believe that death is a boon; but, short-
iy thereafter, Claudio is pleading with
his sister with all the passion of quick
youth's fear of cold death. Here,
strangely enough, an effective contrast
is gained by the total absence in the
friar's speech of any reference to heav-
en or hell or God, while in Claudio's
speech, though he had previously been
convinced of the beneficence of death
through the friar's pagan arguments,
the gloomy background of all heaven
and hell breaks forth.
The contrast between Angelo and Isa-
bella in their first interview is drawn
more sharply by Angelo's identification
of the majesty of the law with the
cold severity of his own uprightness:
Is. Tee; Ido think that you might pardon
And neither heaven nor man grieve at
the mercy,
An. I will not do't.
Is. But can sac, it ycu wuld? -
AI. Leak, what I will nt, that I can-
not do. (II, 2, 49-53)
And it is at this identification that
Isabella strikes, after her pleas for mer-
cy are unanswered. For, so long as
Angelo is unable to imagine .himself in
danger of transgressing the law, he will
lack that self-knowledge upon which
mercy must be based. With swift direct-
ness, Isabella hits at this self-decep-
Because authority, though it err like
Hath yet a kind of medicine in itself,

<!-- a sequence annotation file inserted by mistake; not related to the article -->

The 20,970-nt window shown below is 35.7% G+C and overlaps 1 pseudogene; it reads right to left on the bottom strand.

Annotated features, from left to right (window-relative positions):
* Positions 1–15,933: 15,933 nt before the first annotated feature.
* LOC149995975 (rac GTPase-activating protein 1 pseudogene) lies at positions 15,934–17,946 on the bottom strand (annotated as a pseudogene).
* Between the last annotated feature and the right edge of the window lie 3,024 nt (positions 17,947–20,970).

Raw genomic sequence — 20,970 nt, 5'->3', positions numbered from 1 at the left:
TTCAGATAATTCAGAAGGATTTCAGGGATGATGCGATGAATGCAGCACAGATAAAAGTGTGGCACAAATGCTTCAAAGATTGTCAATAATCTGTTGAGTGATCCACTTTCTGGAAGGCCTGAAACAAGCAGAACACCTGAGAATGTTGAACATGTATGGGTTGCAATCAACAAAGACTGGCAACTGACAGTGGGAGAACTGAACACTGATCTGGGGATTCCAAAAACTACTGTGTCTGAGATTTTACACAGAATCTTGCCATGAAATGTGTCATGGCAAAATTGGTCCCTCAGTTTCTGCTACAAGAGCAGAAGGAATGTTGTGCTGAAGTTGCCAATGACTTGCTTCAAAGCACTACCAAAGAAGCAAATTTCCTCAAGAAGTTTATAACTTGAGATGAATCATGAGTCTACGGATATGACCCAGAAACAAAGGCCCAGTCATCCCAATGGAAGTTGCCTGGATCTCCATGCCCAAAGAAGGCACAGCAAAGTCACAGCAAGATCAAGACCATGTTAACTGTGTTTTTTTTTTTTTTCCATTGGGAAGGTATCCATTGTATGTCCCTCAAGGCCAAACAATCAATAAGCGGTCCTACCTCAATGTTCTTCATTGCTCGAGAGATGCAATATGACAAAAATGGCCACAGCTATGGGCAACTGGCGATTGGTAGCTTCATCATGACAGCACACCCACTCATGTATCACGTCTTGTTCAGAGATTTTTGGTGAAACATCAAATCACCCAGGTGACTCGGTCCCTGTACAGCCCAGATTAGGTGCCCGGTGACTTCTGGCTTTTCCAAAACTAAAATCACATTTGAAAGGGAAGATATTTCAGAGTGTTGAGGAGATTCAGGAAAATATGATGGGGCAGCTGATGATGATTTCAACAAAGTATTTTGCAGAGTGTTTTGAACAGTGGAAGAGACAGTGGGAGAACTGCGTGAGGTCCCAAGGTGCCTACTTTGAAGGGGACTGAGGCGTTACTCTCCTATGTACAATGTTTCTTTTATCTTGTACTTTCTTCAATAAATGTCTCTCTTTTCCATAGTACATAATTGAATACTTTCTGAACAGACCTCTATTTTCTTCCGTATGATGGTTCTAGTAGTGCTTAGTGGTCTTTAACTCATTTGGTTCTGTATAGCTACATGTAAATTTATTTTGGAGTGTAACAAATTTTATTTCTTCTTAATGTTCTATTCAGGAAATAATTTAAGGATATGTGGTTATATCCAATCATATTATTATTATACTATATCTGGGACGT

That skins the vice o' the top. Go to your
Knock there, and ask your heart what it
doth know
That's like my brother's fault: if it-confess
A natural guiltiness such as is his,
Let it not sound a thought upon your
Against my brother's life. (II, 2, 134-41)
And Angelo, startled into realization
of his own passions and the weakness
of his will, takes fire at her words:
She speaks, and 'tis
Such sense, that my sense breeds with it.
And so, with one of these apt and moving
plays on words which Shakespeare likes
to employ in moments of great stress,
the way is prepared for the next inter
view in which the roles shall be re-
The next day Isabella returns to
learn of Angelo's decision, and he, in
the meanwhile, has .been brooding on
an innocent remark of hers, "Hark,
how I'll bribe you," a remarV which
she unconsciously recalls in her greeting,
"I am come to know your pleasure."
Throughout the scene Angelo's am-
biguous remarks are contrasted with
Isabella's innocent directness, till he,
in another furious pun, cries out:
Nay, but hear mne.
Your sense pursues not mine; et er yur
are ignorant,
Or seem so, craftily; and that's not good.
11,4, 74-76)
Then, as the drift of Angelo's licentious
hints becomes clear, Isabella breaks into
an opposing fury of resentment. Just
as mercy and strict application of the
law were contrasted before, now lust
and chastity contend; the roles of pur-
suer and pursued have been reversed by
the lack of any real virtue in. Angelo'
character. Isabella's concluding tines
recall the dispute of the interview and
prepare for what is to come:
continued on Page Eight